The discussion moved at times toward the idea of labeling students as "at-risk," or labeling in general:

@courosa: I think it's been said already, but really wish there was better term than "at risk"; then there's labeling in itself, "othering" kids.

@usamimi74: We do too RT @cmoor4: Now we have this new term at my school: intentional nonlearner.

@kylepace: Is it too unrealistic to say that we should treat all students as if they are at-risk?

@baldy7: I'm still trying to figure out what strategies are good for "at risk" kids that aren't for "typical" kids?

@mbteach: I would say that whatever you would do with the avg kid would work with the at risk student!

@mritzius: At-risk, not at-risk, they are all people and all need different things at different times. Schools need to be responsive.

Maybe we are wasting our time labeling students. If we teach students as the individuals that they are, then labels are unnecessary. This approach would also make irrelevant scripted intervention programs, remedial classes and rigid grouping and tracking of students that can often prevent them from success by the academic track and label that precedes them.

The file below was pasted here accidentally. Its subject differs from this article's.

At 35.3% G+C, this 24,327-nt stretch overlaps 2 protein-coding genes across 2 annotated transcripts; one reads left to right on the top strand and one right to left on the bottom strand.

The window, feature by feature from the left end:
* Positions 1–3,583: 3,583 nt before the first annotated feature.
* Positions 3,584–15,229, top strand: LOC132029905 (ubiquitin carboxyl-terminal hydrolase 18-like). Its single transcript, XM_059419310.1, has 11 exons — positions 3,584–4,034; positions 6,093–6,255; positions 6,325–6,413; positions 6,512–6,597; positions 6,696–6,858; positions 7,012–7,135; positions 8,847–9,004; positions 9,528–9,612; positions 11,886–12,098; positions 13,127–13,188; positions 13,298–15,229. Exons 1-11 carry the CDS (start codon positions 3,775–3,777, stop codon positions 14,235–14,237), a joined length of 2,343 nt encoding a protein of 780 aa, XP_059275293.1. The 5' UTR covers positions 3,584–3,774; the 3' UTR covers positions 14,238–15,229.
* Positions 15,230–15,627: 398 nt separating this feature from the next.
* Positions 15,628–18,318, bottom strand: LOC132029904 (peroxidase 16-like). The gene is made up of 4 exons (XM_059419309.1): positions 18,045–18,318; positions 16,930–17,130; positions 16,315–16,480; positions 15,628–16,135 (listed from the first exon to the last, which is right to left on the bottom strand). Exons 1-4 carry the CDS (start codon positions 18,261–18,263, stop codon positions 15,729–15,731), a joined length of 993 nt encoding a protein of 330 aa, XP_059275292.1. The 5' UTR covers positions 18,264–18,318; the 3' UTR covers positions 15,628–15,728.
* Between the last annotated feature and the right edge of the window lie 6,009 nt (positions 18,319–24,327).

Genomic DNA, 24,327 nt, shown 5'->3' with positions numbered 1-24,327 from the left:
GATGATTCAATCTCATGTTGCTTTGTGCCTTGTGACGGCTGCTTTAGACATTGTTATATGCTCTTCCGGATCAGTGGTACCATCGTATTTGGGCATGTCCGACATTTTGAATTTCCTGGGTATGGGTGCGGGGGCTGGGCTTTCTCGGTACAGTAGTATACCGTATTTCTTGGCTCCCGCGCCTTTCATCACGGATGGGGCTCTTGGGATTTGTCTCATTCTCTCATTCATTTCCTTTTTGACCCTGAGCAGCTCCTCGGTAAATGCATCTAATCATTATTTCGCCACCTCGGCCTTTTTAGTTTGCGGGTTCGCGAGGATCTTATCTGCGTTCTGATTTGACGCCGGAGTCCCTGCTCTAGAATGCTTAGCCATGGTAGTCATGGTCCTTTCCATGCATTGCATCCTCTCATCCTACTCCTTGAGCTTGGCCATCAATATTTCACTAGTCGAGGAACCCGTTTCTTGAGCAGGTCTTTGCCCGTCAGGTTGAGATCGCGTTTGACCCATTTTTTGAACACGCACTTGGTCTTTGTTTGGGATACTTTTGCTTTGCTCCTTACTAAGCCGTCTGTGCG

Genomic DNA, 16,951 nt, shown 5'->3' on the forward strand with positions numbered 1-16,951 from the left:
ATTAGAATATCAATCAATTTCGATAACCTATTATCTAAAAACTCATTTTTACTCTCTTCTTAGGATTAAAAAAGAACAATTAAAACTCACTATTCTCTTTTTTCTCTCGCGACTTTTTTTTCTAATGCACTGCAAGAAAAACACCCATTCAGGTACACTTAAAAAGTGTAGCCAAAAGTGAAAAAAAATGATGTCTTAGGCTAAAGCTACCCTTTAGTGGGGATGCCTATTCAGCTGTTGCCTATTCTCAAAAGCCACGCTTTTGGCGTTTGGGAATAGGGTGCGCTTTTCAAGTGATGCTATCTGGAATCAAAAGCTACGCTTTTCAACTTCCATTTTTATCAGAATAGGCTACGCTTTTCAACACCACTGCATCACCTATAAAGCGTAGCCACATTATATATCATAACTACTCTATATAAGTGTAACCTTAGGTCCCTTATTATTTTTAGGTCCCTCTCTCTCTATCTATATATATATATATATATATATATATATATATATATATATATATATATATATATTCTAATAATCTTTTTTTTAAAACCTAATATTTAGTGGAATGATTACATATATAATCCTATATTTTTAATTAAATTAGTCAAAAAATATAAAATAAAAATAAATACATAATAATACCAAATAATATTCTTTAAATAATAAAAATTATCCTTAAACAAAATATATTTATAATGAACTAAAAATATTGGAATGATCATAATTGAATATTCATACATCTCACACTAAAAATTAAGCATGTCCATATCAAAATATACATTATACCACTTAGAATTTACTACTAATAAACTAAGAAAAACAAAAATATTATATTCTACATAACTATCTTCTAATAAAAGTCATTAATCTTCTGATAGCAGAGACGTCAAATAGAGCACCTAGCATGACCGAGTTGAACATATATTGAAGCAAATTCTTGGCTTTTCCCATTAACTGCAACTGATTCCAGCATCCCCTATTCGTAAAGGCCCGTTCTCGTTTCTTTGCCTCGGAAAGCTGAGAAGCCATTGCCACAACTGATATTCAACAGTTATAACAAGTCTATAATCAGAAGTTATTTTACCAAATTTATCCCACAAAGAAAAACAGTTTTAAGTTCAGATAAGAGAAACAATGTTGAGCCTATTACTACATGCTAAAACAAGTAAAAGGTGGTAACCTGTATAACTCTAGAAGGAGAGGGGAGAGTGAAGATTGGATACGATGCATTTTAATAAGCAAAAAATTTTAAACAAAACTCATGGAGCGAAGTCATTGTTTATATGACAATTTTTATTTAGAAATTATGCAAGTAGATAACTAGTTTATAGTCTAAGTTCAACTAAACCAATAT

As stated by @mrwejr: If a child does not 'play' or 'do' school well, does this make them at risk? When does the system change for the child?

Educating children, whether at-risk or not, requires a team effort. These efforts must sometimes be doubled with at-risk students.

@ksivick: Parents are key....all kids go home to be validated..if the parent doesn't support the school, the child won't either.